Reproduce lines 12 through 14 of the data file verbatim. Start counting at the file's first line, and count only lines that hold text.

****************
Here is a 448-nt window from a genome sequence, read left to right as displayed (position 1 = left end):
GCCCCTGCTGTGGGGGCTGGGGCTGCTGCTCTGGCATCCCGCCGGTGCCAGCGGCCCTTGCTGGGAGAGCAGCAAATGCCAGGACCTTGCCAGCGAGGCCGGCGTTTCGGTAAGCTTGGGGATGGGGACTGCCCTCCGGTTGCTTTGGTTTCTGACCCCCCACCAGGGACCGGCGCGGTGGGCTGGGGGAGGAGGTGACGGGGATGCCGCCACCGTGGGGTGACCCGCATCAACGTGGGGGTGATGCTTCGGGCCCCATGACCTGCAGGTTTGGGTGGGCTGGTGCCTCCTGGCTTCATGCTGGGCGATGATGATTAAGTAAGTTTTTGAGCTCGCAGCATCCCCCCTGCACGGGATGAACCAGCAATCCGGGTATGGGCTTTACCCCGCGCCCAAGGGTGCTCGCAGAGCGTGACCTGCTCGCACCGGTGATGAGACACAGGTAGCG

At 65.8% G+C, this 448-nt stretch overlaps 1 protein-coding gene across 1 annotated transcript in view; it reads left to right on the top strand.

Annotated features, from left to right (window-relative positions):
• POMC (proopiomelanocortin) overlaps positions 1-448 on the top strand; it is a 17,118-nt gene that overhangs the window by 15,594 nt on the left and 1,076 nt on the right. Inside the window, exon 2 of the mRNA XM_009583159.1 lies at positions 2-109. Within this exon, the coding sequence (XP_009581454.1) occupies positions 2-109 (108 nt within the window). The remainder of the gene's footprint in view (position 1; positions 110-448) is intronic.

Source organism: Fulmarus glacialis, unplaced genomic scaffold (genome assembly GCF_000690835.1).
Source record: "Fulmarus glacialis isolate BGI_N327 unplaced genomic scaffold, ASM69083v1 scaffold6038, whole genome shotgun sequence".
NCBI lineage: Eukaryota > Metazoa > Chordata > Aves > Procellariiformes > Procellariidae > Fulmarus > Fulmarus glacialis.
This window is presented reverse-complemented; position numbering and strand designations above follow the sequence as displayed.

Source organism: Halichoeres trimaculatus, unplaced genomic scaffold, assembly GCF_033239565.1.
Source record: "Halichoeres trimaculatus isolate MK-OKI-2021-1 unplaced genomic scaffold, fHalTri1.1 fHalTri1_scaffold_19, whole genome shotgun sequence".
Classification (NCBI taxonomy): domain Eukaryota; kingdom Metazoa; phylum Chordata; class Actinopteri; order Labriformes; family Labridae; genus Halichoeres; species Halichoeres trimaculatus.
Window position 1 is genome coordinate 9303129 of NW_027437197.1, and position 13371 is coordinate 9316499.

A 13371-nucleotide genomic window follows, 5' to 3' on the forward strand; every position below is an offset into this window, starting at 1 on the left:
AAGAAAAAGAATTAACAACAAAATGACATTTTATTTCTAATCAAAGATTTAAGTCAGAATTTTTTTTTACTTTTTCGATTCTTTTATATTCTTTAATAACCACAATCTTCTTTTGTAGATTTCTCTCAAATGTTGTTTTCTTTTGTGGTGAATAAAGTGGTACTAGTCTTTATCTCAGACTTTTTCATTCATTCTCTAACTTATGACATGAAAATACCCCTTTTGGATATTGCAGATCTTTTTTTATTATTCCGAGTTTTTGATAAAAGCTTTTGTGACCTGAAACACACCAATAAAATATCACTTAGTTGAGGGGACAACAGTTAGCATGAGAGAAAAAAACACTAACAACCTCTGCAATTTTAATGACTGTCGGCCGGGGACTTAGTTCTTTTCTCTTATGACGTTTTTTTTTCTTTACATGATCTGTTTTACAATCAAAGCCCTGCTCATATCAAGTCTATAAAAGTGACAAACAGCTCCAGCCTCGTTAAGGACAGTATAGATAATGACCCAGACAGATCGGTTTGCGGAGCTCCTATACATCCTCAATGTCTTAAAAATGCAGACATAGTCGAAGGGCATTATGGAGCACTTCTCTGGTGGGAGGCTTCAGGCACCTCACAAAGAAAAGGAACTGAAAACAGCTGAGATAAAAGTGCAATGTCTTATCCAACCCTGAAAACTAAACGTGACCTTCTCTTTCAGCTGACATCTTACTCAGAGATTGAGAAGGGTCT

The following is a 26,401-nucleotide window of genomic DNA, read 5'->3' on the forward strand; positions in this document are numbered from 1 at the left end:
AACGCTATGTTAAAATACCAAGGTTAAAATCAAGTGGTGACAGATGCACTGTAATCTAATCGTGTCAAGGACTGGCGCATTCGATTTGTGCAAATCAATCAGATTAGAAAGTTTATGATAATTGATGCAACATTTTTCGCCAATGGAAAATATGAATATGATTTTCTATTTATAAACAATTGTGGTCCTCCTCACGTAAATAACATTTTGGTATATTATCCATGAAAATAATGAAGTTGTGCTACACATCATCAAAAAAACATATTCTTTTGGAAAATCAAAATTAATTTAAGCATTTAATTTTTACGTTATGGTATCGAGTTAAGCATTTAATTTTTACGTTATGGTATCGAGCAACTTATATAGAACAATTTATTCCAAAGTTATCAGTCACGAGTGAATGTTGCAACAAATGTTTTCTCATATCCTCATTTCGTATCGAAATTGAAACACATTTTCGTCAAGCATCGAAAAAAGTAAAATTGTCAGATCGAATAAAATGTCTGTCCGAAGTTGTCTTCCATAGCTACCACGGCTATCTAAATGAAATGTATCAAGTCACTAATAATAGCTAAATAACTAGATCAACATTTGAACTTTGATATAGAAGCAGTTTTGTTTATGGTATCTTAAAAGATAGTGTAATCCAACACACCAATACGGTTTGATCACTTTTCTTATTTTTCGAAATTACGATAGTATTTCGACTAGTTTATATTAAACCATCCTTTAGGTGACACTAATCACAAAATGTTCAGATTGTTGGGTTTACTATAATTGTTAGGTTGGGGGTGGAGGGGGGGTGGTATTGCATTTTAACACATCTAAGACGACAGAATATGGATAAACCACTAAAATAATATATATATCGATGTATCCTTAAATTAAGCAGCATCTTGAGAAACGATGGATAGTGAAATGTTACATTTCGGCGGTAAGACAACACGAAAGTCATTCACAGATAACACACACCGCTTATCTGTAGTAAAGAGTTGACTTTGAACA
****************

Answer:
Classification (NCBI taxonomy): domain Eukaryota; kingdom Metazoa; phylum Chordata; class Actinopteri; order Labriformes; family Labridae; genus Halichoeres; species Halichoeres trimaculatus.
Window position 1 is genome coordinate 9303129 of NW_027437197.1, and position 13371 is coordinate 9316499.

A 13371-nucleotide genomic window follows, 5' to 3' on the forward strand; every position below is an offset into this window, starting at 1 on the left: